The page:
Rating: 10

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CHARLES EARLAND: COMING TO YOU LIVE/EARLAND’S JAM/EARLAND’S STREET THEMES (ROBINSONGS)
The sun is shining through my office window and this double-CD package is playing in the background, setting the mood for an idyllic afternoon. Born in Philadelphia, this extraordinary jazz musician, nicknamed ‘The Mighty Burner’ mastered the saxophone while in high school. At the age of 17 years he played tenor sax with Jimmy McGriff and during the early sixties formed his first band, before learning the organ to play with Pat Martino. From here he joined Lou Donaldson’s group for a year until 1969 when he hooked up with Grover Washington Jr. So that’s set the scene for the first album released in 1980 where the stand out has to be its title track with its soulful vocals and jazz funk riffs followed by “I Will Never Tell”. Other titles like the opening “Cornbread” introduce what would be known as smooth jazz which, I have to say, sums up the entire release here, except for the scorching “Take Me To Heaven”. Moving on two years with “Earland’s Jam”, another slice of intoxicating jazz based tracks like the outstanding “The Only One” plus there’s interesting takes on the Doobie Brothers’ “You Belong To Me”, Barry Gibb and Barbra Streisand’s “Guilty” and “Never Knew Love Like This Before” from Stephanie Mills. A musical cocktail here, where most interpretations work beautifully. The final album, “Earland’s Street Themes”, from 1983, moves on a pace to take inspiration from urban music and contemporary R&B which infiltrated the opening track “Be My Lady (Tonight)”. Others to check out include the dance/funk slice of upbeat in “Go All The Way” and the gospel discharges apparent in “Walk With Me”. Also, among the several bonus tracks included here, is the 12” version of his only UK hit “Let The Music Play” in 1978. Well, it wasn’t the afternoon I’d planned yet, thanks to Mr Earland’s unhurried, gentle approach to his music with the occasional lively bite, it was a rewarding couple of hours. And the sun is still shining!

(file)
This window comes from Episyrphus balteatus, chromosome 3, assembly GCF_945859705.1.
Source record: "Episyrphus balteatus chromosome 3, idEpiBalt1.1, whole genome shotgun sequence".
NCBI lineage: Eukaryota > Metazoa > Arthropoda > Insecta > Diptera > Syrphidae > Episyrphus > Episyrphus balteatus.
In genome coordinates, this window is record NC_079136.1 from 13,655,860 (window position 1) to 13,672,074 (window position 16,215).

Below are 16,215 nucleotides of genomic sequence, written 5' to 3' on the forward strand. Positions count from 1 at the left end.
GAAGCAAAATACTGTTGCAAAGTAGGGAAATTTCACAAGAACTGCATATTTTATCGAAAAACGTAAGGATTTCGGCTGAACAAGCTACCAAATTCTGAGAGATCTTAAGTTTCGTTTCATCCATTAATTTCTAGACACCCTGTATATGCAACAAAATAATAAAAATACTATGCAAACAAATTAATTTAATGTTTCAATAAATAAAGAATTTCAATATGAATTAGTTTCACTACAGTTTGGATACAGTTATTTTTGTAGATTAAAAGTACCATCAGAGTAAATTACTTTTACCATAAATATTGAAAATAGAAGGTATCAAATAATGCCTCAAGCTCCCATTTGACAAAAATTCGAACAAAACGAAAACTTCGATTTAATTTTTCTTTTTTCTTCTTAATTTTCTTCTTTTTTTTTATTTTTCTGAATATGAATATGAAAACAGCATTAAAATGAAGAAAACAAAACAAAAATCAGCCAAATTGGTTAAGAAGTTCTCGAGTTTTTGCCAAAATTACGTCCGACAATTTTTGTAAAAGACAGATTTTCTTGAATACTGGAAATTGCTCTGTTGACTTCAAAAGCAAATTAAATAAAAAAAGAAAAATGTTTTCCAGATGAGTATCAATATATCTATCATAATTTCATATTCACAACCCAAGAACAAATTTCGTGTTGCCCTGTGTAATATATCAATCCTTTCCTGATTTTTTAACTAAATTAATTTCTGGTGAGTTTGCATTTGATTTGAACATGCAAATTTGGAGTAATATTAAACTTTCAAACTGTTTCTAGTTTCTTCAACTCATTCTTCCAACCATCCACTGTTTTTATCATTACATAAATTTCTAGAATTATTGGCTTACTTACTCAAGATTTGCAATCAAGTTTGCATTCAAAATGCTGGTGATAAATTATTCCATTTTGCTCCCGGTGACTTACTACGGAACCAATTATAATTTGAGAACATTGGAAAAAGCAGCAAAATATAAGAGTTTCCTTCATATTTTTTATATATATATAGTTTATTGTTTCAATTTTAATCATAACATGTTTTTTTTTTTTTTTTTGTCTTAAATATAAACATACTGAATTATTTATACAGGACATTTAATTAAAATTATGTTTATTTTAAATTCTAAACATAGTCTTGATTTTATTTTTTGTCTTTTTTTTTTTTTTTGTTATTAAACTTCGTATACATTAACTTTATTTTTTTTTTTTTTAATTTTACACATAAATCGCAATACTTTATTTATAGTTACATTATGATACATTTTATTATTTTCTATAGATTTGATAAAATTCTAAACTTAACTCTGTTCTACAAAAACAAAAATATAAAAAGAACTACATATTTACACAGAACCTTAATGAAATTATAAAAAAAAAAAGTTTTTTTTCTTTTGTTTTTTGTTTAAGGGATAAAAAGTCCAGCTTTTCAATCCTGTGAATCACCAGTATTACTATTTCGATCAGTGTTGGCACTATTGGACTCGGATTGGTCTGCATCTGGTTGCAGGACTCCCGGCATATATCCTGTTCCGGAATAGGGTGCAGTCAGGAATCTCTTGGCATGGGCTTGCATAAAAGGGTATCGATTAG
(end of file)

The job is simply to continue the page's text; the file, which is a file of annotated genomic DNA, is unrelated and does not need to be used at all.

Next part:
Rating: 8

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VARIOUS ARTISTS: LOWRIDER SOUL (KENT)